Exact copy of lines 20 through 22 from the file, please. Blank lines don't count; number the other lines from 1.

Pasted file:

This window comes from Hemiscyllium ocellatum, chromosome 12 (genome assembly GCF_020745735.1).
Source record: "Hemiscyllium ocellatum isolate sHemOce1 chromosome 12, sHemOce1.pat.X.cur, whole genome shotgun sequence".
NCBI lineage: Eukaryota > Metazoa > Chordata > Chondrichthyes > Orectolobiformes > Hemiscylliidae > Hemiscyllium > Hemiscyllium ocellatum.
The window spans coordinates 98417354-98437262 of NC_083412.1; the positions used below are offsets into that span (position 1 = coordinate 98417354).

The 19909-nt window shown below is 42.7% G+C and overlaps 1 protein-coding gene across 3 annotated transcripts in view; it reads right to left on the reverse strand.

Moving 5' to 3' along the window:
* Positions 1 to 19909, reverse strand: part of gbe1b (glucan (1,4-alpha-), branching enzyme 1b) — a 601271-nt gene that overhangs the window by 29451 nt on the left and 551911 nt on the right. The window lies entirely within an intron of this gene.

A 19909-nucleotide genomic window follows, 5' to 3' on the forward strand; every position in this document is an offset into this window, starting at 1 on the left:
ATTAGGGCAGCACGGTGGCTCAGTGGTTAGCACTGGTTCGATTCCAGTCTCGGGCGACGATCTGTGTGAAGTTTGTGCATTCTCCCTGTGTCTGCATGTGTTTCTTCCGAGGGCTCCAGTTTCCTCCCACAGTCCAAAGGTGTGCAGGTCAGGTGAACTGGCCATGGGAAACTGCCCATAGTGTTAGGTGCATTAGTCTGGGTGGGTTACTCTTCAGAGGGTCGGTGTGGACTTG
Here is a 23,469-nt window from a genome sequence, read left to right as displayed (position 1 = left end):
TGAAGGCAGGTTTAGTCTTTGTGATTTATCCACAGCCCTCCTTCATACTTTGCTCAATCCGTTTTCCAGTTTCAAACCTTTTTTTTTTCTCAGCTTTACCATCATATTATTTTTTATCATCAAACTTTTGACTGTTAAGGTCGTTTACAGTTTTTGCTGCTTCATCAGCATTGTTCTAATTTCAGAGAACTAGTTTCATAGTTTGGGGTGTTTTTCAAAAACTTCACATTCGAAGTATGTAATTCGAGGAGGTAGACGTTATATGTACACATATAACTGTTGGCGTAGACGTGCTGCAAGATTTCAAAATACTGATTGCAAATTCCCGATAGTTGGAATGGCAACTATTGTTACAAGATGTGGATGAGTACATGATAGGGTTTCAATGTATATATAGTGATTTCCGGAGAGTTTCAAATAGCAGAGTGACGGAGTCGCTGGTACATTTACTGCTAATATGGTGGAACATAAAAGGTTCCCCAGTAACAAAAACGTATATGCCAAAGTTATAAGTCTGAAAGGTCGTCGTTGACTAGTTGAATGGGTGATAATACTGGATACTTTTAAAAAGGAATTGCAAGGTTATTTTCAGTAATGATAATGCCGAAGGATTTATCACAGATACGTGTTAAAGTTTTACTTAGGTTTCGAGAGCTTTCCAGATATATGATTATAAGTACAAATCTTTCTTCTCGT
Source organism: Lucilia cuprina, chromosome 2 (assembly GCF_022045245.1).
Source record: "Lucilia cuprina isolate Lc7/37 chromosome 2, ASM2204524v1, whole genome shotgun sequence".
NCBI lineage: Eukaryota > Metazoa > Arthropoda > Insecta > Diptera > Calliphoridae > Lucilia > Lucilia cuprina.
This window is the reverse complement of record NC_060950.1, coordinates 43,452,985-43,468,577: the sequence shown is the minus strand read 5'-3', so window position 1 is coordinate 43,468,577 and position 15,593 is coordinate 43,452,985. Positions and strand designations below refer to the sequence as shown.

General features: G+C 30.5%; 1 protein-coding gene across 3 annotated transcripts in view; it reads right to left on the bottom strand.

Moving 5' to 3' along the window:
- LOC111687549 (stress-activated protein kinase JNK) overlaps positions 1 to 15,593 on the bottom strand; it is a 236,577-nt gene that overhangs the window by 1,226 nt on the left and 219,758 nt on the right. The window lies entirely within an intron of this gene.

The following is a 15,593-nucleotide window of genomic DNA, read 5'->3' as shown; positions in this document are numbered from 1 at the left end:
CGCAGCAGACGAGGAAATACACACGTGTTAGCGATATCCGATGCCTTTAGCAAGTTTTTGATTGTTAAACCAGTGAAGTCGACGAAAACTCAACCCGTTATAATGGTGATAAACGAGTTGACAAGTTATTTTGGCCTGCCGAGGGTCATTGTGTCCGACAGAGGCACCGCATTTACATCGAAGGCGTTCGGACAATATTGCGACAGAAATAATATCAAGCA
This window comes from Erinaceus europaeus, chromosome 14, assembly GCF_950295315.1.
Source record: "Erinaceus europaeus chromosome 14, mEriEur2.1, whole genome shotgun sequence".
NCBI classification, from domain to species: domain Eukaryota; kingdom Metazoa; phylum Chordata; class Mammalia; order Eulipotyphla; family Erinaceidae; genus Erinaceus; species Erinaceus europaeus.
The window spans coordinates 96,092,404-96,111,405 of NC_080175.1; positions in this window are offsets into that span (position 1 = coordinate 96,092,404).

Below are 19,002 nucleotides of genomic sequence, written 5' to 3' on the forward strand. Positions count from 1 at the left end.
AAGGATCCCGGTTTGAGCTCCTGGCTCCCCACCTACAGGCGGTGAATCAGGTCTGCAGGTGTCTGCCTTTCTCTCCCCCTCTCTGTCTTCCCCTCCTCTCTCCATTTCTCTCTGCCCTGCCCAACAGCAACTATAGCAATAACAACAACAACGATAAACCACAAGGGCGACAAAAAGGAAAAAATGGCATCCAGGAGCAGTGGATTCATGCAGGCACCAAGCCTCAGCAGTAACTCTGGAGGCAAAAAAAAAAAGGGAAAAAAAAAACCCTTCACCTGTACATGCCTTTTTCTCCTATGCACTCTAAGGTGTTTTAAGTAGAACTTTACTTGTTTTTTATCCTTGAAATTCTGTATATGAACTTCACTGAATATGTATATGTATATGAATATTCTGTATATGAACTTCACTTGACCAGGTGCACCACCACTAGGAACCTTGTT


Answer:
CGCAGCAGACGAGGAAATACACACGTGTTAGCGATATCCGATGCCTTTAGCAAGTTTTTGATTGTTAAACCAGTGAAGTCGACGAAAACTCAACCCGTTATAATGGTGATAAACGAGTTGACAAGTTATTTTGGCCTGCCGAGGGTCATTGTGTCCGACAGAGGCACCGCATTTACATCGAAGGCGTTCGGACAATATTGCGACAGAAATAATATCAAGCA
This window comes from Erinaceus europaeus, chromosome 14, assembly GCF_950295315.1.
Source record: "Erinaceus europaeus chromosome 14, mEriEur2.1, whole genome shotgun sequence".